In 1984, following a Supreme Court decision (Dickman v. Comm'r, 104 S. Ct. 1086) (the opinion was written by Burger and isn't much of a read, but the dissent was written by Powell (Rehnquist joining) and is a good read and fairly persuasive) approving of the above treatment of below market loans, Congress codified and slightly broadened the Court's holding by enacting section 7872.

Section 7872 says that any below market loan which is a gift loan or a demand loan will be considered a gift to the extent of either (1) the foregone interest on the loan or (2) the excess of the amount loaned over the present value of all payments which are required to be made under the terms of the loan. To check out the full text of the section, click on the US Tax Code link on my side bar.

So back to our hypo. In our case the first of the two treatments under the previous paragraph would apply, but for 7872(d)(1), which swoops in to save the day for our taxpayers. Said subsection provides that 7872 will not apply to loans that do not exceed $100k. Our taxpayers' transaction escapes the gift tax, to the detriment of society which is deprived of much needed revenue for social programs.

As a side note, the loan between TPA and TPB should be evidences by a writing which provides for a date of repayment.

Saturday, March 04, 2006

Unlawful Recording in Missouri

Note: This is a fairly long post with some legal citations, but it has a story at the end that I think is worth the time.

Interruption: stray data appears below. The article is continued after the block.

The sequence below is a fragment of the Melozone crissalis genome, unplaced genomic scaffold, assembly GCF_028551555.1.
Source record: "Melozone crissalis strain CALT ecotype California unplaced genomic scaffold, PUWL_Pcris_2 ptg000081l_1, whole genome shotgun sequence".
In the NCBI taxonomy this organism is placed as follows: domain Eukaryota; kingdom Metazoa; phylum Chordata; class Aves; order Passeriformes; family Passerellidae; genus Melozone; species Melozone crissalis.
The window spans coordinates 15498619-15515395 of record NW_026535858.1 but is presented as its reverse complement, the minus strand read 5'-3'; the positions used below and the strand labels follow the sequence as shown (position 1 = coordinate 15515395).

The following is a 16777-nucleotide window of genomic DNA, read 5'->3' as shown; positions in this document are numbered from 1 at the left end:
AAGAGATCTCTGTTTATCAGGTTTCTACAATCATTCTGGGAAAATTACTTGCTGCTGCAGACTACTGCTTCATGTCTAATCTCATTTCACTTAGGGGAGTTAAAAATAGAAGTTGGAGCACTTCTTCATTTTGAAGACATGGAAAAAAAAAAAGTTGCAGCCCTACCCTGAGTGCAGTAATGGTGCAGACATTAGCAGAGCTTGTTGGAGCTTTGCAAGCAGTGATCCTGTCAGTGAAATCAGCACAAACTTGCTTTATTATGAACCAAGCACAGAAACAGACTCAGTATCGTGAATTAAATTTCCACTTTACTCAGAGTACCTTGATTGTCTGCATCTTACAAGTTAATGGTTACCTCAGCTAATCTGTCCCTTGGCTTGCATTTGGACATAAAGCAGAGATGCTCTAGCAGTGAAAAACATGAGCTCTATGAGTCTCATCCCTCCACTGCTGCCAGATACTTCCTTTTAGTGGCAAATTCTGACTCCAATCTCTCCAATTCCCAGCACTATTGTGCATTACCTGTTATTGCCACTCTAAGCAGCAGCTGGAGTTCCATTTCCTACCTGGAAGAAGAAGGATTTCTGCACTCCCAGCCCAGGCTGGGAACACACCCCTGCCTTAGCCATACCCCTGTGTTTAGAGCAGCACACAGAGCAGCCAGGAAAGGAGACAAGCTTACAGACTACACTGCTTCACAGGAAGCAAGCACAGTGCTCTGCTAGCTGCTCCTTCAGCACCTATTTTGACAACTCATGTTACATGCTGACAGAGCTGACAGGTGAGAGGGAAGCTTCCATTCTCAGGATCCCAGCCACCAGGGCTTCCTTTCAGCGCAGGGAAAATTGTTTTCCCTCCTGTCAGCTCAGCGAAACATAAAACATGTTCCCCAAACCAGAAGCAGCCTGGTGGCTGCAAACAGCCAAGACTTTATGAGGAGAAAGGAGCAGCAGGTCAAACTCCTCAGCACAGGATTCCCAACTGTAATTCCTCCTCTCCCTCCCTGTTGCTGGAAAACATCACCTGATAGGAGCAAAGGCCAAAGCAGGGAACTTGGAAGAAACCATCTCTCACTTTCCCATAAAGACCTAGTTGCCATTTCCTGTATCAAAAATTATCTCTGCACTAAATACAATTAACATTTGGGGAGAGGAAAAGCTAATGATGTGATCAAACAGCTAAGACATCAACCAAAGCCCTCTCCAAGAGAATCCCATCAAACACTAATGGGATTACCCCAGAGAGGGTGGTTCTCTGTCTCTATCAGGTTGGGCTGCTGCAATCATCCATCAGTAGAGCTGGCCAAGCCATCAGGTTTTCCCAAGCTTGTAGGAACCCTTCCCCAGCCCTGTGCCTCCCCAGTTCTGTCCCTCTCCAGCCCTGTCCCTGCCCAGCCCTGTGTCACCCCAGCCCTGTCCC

I was having a conversation the other day with Matt and SP in which I told them that in Missouri, its illegal to sell a burned CD which does not contain the name and address of the manufacturer. SP called me a liar, and I will now vindicate myself. Following is the Missouri Statute saying as much:

Section 570.241
No person shall advertise, or offer for rental, sale, resale, or rent, sell, resell, or cause to be sold, resold, or possess for such purposes any article that has been produced in violation of the provisions of section 570.240, knowing, or having reasonable grounds to know, that the article has been produced in violation of the provisions of section 570.240.

Section 570.240
The label, cover, box or jacket on all phonograph records, discs, wires, tapes, films, videocassettes or other articles or medium now known or later developed on which sounds or images are recorded shall contain thereon in clearly readable print the name and address of the manufacturer.

The two sections working together make it a crime to sell a burned CD without putting the name of the manufacturer on it. These sections are backstopped by the following laws.

Section 570.230
No person shall advertise, or offer for sale, resale, or sell or resell, or cause to be sold, resold or process for such purposes any article that has been produced in violation of the provisions of section 570.225 or 570.226, knowing, or having reasonable grounds to know, that the sounds thereon have been so transferred without the consent of the owner.

The crossreferenced sections in 570.230 say that you must have authorization from the original publisher (read record label).

So here's the thing: Missouri has decided to use its legal system and police force to prevent me from violating a major record label's copyright on music. In other words, the record labels have co-opted the government to enforce what has always been and should be a private cause of action. The state legislature has made was has always been a civil action into a criminal one.

The punishment for violating the labeling requirement of section 570.240 is a felony if you are found with more than 100 such CDs. That was recently amended. Prior to last year you had to have more than 1000 CDs for it to be a felony. And now let me tell a story that humanizes a little bit the effect of this law.